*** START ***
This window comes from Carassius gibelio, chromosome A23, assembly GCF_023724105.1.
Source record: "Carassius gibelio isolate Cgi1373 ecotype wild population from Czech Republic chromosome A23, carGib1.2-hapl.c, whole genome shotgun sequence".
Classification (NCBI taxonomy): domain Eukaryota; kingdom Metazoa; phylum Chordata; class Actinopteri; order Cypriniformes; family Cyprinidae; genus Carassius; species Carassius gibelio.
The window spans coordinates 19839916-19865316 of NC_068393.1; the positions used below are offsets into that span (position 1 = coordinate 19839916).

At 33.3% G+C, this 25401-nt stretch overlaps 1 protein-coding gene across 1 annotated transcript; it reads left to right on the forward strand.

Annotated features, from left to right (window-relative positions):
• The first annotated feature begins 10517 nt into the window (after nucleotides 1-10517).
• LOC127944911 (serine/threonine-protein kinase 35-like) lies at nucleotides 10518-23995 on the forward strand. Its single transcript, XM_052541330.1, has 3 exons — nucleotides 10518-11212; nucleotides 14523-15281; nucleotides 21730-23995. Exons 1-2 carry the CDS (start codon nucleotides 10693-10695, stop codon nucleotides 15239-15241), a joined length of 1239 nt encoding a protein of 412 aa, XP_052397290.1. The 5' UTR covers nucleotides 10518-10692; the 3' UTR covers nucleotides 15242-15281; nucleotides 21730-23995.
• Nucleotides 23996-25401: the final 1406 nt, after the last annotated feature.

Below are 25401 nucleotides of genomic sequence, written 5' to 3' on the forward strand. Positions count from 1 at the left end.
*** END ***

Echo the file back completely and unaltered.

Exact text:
This window comes from Carassius gibelio, chromosome A23, assembly GCF_023724105.1.
Source record: "Carassius gibelio isolate Cgi1373 ecotype wild population from Czech Republic chromosome A23, carGib1.2-hapl.c, whole genome shotgun sequence".
Classification (NCBI taxonomy): domain Eukaryota; kingdom Metazoa; phylum Chordata; class Actinopteri; order Cypriniformes; family Cyprinidae; genus Carassius; species Carassius gibelio.
The window spans coordinates 19839916-19865316 of NC_068393.1; the positions used below are offsets into that span (position 1 = coordinate 19839916).

At 33.3% G+C, this 25401-nt stretch overlaps 1 protein-coding gene across 1 annotated transcript; it reads left to right on the forward strand.

Annotated features, from left to right (window-relative positions):
• The first annotated feature begins 10517 nt into the window (after nucleotides 1-10517).
• LOC127944911 (serine/threonine-protein kinase 35-like) lies at nucleotides 10518-23995 on the forward strand. Its single transcript, XM_052541330.1, has 3 exons — nucleotides 10518-11212; nucleotides 14523-15281; nucleotides 21730-23995. Exons 1-2 carry the CDS (start codon nucleotides 10693-10695, stop codon nucleotides 15239-15241), a joined length of 1239 nt encoding a protein of 412 aa, XP_052397290.1. The 5' UTR covers nucleotides 10518-10692; the 3' UTR covers nucleotides 15242-15281; nucleotides 21730-23995.
• Nucleotides 23996-25401: the final 1406 nt, after the last annotated feature.

Below are 25401 nucleotides of genomic sequence, written 5' to 3' on the forward strand. Positions count from 1 at the left end.